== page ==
Diamond mining comes with extremely detrimental environmental impact. So much so that 2012’s global diamond production of 128 million carats resulted in approximately 324,451 million liters of water usage – more than 5 months of water consumption by Kenya’s entire population. With such immense repercussions, diamond miners should be doing everything to mitigate the harm and help save the environment. But in Zimbabwe’s Marange region, Diamond miners are blatantly ignoring this responsibility and continue to pollute the environment.
Despite several complaints about diamond miners polluting the water sources of the country, Zimbabwean watchdog – Environmental Management Agency (EMA) continues to collect only fines from these miners while letting them further destroy the country’s environment. Purpose of any fine, as one will agree, is to deter the offender from repeating it and compensate the victim. However, in case of Zimbabwe, neither the diamond miners are deterred by the fine and happily continue paying it as if it is some sort of official fee to violate rules and norms, while EMA continues to collect it as if it is a source of budgeted governmental revenue.
EMA has come under fire by local communities in Marange who are blasting the agency for letting the diamond miners continue polluting the region’s rivers and other water sources instead of shutting down their operations till 100% compliance of environmental norms is achieved. Local villager Terence Mutsago mentioned that EMA was profiteering from the environmental norm violations of diamond miners and subsequent fine collections from them. Lovemore Mukwada of Chiadzwa Community Development Trust expressed his disappointment towards EMA, which failed to control the perpetual offenders.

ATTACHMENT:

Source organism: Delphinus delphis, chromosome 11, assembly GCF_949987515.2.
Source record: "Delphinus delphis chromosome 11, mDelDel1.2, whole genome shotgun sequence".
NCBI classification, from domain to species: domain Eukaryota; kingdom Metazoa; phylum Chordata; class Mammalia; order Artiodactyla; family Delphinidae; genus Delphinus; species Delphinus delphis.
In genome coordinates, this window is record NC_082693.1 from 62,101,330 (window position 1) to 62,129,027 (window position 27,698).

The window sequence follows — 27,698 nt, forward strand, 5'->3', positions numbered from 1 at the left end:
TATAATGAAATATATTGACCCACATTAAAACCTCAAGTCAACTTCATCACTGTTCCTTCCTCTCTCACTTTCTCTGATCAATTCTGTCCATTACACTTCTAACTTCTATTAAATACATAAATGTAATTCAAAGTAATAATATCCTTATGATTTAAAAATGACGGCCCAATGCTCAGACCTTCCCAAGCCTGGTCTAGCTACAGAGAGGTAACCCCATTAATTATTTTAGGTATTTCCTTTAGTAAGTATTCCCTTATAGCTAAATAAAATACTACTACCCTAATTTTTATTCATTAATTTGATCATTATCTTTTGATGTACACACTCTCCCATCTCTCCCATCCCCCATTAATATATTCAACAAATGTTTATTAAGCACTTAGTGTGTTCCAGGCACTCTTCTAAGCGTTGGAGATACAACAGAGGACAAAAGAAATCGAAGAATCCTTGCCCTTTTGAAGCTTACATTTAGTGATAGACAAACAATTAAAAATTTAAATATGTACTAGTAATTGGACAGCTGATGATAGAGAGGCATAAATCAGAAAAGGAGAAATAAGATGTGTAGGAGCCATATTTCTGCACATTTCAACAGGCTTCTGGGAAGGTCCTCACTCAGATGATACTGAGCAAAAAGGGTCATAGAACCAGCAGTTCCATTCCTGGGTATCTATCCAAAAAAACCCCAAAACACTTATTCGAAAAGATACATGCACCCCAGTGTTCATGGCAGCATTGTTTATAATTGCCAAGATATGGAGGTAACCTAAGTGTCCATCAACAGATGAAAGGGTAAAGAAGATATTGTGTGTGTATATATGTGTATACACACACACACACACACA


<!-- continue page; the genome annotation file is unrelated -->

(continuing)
The biggest victims of environmental destruction by diamond miners are the local communities who have to deal with the heavily polluted rivers and water sources. However, neither any reported money has been spent to clean up these water sources, nor any compensation given to the local communities. In well-regulated markets and countries such violations are dealt sternly. When similar such environmental concern arose at De Beers’ Snap Lake diamond mine in Canada, the company faced risk of mine closure due to non-compliance of water license. However, the scenario in Zimbabwe sadly indicates possible corruption and governmental apathy towards any environmental concerns.